Intelligence sharing is critical for its own reasons. International terrorist plots are planned in multiple countries, and no one nation’s intelligence services have the size or reach to keep track of all known terrorists (if one did, Osama bin Laden would not still be at large). Thus nations must share information of interest or applicability to each other in order to disrupt plots and communication.

Nation-building is of necessity a vast and expensive undertaking which cannot be undertaken by one nation even if it is willing to take on the entire budget itself. Such thoughts are nice but ultimately incorrect, because a nation is only as stable as its borders, and the borders of a nation like Afghanistan are very much unstable (Goodhand 2004). Goodhand says that Afghanistan has developed three mostly separate economies: a combat economy dedicated to war, a shadow economy in the shadows, and a coping economy consisting of those just managing to get by — poppy farmers, for instance. Goodhand also says that

Afghanistan’s political economy has significant international dimensions. It includes drug dealers in London and Moscow and Islamic radicals in Chechnya and the Philippines. It has also been shaped by international policies, from the “sticks” of sanctions and drug eradication programs to the “carrots” of humanitarian and development assistance.

And, separately

The transition from war to peace in Afghanistan depends upon transforming the war economy into a peace economy This is unlikely to happen quickly. It is also unlikely to happen unless there is sustained international support and investment in the region. And it will definitely not come about as a result of externally imposed models of economic liberalization and liberal democracy. Greater attention needs to be paid to the real economics and the real politics of Afghanistan. This might lead to an approach that focuses less on containing the war economy than engaging with it, in order to harness the energies of war and build sustainable peace.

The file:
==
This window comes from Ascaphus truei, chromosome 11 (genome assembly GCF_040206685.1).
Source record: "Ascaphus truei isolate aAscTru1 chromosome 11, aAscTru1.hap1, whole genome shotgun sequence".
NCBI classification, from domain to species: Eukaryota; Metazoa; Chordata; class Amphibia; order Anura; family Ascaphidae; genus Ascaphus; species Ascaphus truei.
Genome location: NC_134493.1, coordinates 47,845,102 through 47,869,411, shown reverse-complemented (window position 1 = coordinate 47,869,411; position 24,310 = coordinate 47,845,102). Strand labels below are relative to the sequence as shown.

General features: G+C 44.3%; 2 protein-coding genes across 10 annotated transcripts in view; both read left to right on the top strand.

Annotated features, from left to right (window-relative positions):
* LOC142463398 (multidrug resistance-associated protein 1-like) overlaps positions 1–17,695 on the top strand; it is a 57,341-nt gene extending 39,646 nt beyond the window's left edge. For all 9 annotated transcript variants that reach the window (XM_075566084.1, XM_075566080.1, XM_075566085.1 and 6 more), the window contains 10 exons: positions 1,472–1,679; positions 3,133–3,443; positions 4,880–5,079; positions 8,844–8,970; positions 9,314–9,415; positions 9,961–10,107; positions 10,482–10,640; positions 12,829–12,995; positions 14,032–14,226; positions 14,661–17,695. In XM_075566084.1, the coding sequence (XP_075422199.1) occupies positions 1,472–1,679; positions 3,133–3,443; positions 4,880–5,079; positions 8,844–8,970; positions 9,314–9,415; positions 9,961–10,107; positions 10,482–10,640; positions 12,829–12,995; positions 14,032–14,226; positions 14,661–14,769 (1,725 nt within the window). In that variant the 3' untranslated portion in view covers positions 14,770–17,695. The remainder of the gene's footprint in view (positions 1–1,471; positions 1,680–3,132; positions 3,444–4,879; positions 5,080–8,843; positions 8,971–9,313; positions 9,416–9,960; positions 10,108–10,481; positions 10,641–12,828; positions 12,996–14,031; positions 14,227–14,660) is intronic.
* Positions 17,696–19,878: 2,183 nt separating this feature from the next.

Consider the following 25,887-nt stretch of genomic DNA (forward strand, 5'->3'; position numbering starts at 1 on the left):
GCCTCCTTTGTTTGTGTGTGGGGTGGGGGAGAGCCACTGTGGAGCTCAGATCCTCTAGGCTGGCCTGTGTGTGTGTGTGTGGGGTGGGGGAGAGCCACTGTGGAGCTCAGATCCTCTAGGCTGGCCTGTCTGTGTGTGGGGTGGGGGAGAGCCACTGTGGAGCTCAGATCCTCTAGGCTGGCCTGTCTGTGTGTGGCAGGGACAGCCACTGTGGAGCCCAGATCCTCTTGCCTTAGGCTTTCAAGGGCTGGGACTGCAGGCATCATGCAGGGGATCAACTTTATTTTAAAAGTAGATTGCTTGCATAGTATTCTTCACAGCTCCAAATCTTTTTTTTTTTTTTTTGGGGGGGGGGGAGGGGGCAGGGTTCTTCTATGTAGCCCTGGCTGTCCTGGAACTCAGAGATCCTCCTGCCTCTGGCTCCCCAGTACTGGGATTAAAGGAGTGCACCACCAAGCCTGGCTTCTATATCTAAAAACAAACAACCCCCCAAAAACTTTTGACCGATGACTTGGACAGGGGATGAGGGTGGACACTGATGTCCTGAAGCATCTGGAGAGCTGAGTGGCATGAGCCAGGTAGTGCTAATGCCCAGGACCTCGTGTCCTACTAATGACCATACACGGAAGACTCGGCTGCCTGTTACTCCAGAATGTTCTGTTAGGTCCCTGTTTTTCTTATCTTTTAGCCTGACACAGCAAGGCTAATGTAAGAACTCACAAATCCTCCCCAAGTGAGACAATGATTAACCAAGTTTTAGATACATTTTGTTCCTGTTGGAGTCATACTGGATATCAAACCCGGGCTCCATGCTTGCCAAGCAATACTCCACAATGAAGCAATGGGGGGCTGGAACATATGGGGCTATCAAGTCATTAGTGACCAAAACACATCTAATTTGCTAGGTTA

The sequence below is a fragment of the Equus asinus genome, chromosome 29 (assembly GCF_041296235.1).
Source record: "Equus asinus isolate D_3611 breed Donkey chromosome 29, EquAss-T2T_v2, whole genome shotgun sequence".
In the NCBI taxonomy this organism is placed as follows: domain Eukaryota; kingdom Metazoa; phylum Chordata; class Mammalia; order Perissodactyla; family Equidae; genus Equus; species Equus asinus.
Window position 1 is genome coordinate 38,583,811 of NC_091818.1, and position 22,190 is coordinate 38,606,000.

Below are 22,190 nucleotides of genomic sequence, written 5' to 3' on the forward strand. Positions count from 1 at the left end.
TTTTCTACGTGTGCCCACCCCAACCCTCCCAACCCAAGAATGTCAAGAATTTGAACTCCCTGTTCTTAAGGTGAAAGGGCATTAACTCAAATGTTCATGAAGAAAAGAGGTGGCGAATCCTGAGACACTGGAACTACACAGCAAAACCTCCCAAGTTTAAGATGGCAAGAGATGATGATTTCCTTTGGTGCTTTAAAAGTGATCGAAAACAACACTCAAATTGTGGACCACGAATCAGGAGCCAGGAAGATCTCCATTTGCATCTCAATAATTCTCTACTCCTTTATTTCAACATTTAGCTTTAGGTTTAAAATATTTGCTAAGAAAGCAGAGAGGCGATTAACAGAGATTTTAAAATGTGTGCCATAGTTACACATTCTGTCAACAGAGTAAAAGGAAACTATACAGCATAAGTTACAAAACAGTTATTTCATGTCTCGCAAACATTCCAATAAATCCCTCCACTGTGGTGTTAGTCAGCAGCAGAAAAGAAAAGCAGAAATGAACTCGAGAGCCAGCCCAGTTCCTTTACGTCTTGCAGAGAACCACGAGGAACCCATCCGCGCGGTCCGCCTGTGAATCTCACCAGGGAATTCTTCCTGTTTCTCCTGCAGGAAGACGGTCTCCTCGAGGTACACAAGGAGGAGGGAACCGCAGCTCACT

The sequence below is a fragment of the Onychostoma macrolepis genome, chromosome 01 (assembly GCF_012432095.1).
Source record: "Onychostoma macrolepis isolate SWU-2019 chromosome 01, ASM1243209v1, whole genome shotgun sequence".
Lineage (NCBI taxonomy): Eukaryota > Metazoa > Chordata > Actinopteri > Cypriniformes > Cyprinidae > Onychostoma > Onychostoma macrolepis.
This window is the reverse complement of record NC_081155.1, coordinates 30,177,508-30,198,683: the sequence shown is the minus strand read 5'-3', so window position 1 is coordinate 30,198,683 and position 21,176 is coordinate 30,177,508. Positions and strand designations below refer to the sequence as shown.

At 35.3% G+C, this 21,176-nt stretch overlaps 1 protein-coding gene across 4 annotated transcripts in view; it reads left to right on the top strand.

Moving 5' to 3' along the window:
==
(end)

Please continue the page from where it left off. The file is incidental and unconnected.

Thus, the combat economy cannot end until the demand for that economy ceases moving through Afghanistan. Such a coordinated removal of demand requires other countries to cooperate in order to be successful, and is very necessary to peace in the region.

International Humanitarian Law

Dan Belz, in his article “Is International Humanitarian Law Lapsing into Irrelevance in the War on International Terror?” argues convincingly that international agreements on humanitarian conduct during war are on the way to being marginalized and ignored during the War on Terror. He claims that much of the rationale for following treaties is a simple cost-benefit analysis, but that when your opponent refuses to participate by the same set of humanitarian rules it is no longer worth it for you to do so either. He concludes that

International terror poses an increasing challenge to global security and stability. The effectiveness of instruments currently regulating the conduct of states engaged in the war against it, and their ability to establish an optimal level of global security in reply, requires reappraisal. The features specific to this war, the problems of collective action, and the emergence of a tripolar system hindering unequivocal support for humanitarian law, lessen the ability of this law to serve as a central device to attain these goals.

Despite the drop in benefits of humanitarian law, we must show by example that it is still a necessary law to follow, because there will eventually be a day when we are at war with another nation-state and the rules will hold true as they once did.
Moreover, Belz also argues that

The presence of a long term threat against the international status quo increases economic and political interdependence, turning global stability and security into a public good in an even purer sense. A good of this type satisfies two attributes: “non-exclusivity,” meaning that its producers cannot prevent others from enjoying it, and “non-rivalry,” meaning that consuming this good does not detract from the ability of others to do so. Since global stability benefits most states, it can be considered a public good almost in the purest sense of the term.